How Credit Counseling Influences Your Credit, Even If It Does Not Directly Lower Your Credit Score

GREAT! You’ve decided to finally do something about the tens of thousands of dollars you have in credit card debt.  It is no longer enough to make minimum monthly payments and reduce balances slowly. You’re done with that!

You want to put your debt reduction strategy into hyperdrive, without dinging your credit in the process. After all, in the near future, you might want to buy a new car, upgrade your cell phone, or refinance your home.

But before deciding on a plan of action, what you really need to know is: How does credit counseling influence your access to credit and your credit score?

What is Credit Counseling?

Credit counseling is a method of paying off large amounts of unsecured debt with the help of an intermediary. The company works with creditors to lower current interest rates and waive late fees. The program requires that you pay off 100% of your credit balances plus some interest in no more than 60 months.

Even though you are paying your balances in full, a debt management plan, through a credit counseling program, will have both a direct and indirect impact on your access to credit and your credit score.

What Factors Impact Your Credit?

Credit scoring companies use five major factors when calculating your credit score. Companies consider activities such as payment history, use of credit, overall credit history, new credit, and the credit mix. Newer scoring models also review less concrete things like credit trends.

Here is a look at both the direct and the indirect impact of credit counseling on your credit score:

The Direct Impact of Credit Counseling on Your Credit

The transition period: It is common to miss payments during the transition to a debt management plan. To avoid this problem, continue making minimum payments until the credit counseling company confirms your new payment schedule. You remain responsible for the debt payments even if the credit counseling company pays the account late.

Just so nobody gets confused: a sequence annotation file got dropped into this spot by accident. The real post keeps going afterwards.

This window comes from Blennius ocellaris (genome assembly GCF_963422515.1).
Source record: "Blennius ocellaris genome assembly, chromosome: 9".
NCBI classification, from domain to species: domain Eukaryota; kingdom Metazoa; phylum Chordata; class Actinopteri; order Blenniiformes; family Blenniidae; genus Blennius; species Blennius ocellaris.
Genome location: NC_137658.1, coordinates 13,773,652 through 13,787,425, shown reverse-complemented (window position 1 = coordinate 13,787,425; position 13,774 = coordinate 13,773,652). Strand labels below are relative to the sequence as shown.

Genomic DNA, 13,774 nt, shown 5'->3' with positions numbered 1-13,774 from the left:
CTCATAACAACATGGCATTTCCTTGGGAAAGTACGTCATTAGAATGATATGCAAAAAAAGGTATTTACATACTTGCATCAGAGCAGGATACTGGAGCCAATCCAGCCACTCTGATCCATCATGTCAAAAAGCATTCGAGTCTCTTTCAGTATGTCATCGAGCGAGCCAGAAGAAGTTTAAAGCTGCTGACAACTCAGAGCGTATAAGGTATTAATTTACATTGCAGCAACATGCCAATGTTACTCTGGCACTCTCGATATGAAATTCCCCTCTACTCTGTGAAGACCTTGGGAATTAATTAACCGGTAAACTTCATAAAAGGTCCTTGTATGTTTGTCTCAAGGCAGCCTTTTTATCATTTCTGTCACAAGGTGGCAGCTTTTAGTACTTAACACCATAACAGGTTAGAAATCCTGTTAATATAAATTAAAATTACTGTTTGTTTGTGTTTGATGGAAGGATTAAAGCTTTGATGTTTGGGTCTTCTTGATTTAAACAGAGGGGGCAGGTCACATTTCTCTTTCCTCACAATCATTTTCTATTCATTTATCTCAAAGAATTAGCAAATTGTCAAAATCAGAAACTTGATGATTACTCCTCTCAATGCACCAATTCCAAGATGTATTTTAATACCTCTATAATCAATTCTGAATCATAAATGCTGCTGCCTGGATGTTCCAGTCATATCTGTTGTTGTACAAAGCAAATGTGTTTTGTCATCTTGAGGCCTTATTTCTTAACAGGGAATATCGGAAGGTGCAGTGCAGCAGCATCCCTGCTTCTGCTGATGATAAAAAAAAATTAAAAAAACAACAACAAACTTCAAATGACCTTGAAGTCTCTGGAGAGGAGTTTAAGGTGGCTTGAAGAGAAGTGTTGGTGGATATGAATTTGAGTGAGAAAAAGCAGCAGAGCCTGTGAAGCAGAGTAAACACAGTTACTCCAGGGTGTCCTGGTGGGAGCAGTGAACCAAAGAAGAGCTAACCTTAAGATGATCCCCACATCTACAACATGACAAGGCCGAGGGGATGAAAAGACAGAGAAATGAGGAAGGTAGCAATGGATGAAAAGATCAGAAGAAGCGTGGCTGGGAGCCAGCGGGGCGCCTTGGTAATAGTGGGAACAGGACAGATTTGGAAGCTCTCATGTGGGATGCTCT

Closed accounts: Credit counseling requires that you close all accounts entered into the debt management plan. A closed account, with a balance, will hurt your utilization ratio (use of credit) until you pay off the debt.

Calculation period: Debt repaid through credit counseling remains on your credit file, impacting your credit score for seven years.

The Indirect Impact of Credit Counseling on Your Credit

Notation on your credit file: The notation on your credit file is not part of the credit scoring calculation. However, its presence can lead to rejected applications because most lenders will not approve new debt to someone in a debt management program.

Credit history: Credit scoring relies heavily on current payments. When you close the majority or all your credit accounts, you might not have any new positive activity to reflect your current financial situation.

Because of the difficulty in obtaining new credit, you might find it necessary to resort to co-signed or secured debt to reestablish your credit.

The inability to apply for new credit can delay credit recovery. It is difficult, and sometimes impossible to obtain new credit while in a credit counseling program, even if you are making on-time payments.

Conclusion

While credit counseling is not a factor in the credit score calculation, it can have a significant negative effect on your credit and make it difficult to rebuild your credit history and credit score while in the debt management program.

About Titan Consulting Group

Titan Consulting Group helps consumers evaluate various debt relief options and choose the right program that best fits their short-term and long-term financial goals. We work with consumers seeking debt consolidation loans, or who may be considering options like debt negotiation or bankruptcy. Through our network of partners, we can help you find the right solution to reach your goals and get back to living a life free from high interest credit card debt.

Contact us today at (888) 488-4517 or Apply Online now.